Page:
And now they point and mock. From the stage of a great and spacious building – with lights, with loud laughter, and with music. They applaud and award themselves for how clever they are. They attempt to mainstream the mockery as entertainment.

It sickens me.

They do not want to know what I know. They do not want anyone to know what I know: That Joseph Smith was a prophet of God.

I have very few heroes. He is one of them.

I cannot account for everything he said, and everything he did during his lifetime. No one can. But, I know through the witness of the Holy Ghost that Joseph was, indeed, a chosen Man of God. This knowledge was given to me early in life. It has never been shaken. I am well-versed in the world’s tactics and claims, and I reject their arguments.

This testimony is reaffirmed often as I enjoy the fruits what came about through that prophetic calling. The Book of Mormon, the holy Priesthood, and the ordinances of salvation shout to my heart that my hero was truly what he claimed to be: A man, asked by God to bring about a marvelous work and a wonder.

Never has my faith in Brother Joseph been greater than after walking where his most significant moments took place. The peacefulness of the Sacred Grove, the serenity of the banks of the Susquehanna river, and the gravity of the upper room at Carthage. I have stood in all these holy places, and God has spoken to me at each of them. Every time the whispers have been the same:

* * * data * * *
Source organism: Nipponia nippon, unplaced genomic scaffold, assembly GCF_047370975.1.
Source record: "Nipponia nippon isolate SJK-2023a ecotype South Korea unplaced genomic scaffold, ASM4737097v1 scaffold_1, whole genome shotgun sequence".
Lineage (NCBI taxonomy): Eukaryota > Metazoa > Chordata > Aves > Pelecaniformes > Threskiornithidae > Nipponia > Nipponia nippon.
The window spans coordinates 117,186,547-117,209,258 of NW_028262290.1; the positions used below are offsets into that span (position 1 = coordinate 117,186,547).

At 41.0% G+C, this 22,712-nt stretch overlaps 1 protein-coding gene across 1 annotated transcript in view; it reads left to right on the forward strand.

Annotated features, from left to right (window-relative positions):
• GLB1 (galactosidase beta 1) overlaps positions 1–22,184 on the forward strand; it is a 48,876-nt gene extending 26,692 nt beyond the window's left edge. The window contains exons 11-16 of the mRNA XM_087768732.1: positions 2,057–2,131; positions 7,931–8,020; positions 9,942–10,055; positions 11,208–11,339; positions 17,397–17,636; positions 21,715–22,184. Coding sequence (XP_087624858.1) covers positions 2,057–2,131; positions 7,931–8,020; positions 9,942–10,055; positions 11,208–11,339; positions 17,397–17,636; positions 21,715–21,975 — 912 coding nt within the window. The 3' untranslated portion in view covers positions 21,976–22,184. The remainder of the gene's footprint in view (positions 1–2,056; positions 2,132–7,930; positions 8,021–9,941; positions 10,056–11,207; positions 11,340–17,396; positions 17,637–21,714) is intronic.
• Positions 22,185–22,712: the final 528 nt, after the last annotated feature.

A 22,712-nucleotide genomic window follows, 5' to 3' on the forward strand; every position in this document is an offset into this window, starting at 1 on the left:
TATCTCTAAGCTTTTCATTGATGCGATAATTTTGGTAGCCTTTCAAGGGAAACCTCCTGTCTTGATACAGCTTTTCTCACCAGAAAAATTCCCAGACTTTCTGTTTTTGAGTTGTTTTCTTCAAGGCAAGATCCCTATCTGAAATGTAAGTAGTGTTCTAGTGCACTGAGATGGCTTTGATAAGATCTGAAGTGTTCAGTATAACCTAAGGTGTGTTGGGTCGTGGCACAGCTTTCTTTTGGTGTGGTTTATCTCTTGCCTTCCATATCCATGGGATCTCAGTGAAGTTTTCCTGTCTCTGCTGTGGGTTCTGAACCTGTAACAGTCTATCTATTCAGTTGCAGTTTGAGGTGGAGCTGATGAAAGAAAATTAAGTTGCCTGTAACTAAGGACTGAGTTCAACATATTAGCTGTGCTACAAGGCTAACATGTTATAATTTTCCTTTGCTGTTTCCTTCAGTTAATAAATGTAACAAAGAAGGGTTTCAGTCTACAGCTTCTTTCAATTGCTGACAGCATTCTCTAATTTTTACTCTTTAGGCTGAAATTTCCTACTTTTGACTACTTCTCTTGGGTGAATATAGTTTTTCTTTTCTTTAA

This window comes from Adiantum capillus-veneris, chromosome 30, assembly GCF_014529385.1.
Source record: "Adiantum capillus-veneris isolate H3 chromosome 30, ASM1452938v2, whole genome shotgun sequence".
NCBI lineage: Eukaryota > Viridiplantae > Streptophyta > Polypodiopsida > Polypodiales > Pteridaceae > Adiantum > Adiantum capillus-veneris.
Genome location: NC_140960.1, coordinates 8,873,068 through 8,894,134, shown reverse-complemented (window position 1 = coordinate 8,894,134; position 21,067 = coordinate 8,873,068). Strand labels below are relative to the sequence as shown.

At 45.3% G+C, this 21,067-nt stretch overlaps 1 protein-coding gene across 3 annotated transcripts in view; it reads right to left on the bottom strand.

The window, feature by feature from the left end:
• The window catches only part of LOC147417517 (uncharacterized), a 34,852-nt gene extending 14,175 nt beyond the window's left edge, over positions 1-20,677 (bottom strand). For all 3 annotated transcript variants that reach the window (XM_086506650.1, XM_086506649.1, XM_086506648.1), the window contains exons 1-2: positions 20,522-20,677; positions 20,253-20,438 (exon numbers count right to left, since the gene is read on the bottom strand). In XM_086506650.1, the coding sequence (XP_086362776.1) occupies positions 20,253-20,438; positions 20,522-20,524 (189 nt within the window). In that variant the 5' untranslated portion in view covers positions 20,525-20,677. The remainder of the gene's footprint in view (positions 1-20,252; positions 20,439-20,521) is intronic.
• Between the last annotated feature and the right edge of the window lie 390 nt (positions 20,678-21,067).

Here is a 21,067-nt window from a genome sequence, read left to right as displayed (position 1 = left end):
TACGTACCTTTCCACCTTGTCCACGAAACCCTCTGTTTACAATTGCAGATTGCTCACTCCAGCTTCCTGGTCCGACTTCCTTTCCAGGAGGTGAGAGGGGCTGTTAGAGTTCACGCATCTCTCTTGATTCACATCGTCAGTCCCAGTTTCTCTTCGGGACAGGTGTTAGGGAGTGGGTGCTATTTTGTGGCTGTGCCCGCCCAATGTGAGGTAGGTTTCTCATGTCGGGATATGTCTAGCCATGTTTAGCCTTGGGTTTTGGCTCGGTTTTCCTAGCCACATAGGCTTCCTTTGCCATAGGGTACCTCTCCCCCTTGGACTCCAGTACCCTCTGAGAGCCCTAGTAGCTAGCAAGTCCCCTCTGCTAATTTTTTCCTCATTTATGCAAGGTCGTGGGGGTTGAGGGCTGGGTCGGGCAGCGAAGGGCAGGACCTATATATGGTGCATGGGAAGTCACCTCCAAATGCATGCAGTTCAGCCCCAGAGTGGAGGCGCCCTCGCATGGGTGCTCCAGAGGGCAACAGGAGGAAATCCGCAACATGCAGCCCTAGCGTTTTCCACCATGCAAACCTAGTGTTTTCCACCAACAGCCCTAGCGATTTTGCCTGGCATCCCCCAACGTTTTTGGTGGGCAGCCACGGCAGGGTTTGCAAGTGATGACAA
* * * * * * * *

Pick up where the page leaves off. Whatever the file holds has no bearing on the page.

“Joseph Smith was called of God to restore the Gospel of Jesus Christ to the earth.”

Bring it on. The dirt will never stick to my hero.

About the author


  1. Joseph Smith truly was a prophet. His teachings and revelations have changed my life to bring me closer to God. It is interesting the similarities between opinions of Joseph Smith and the church and if God is real. There is so much “evidence” that anything not coming from the spirit will be swayed either way. God is real or God isn’t could go on forever. But someday the truth will be revealed and all shall know. My blog talks about knowing the church is true!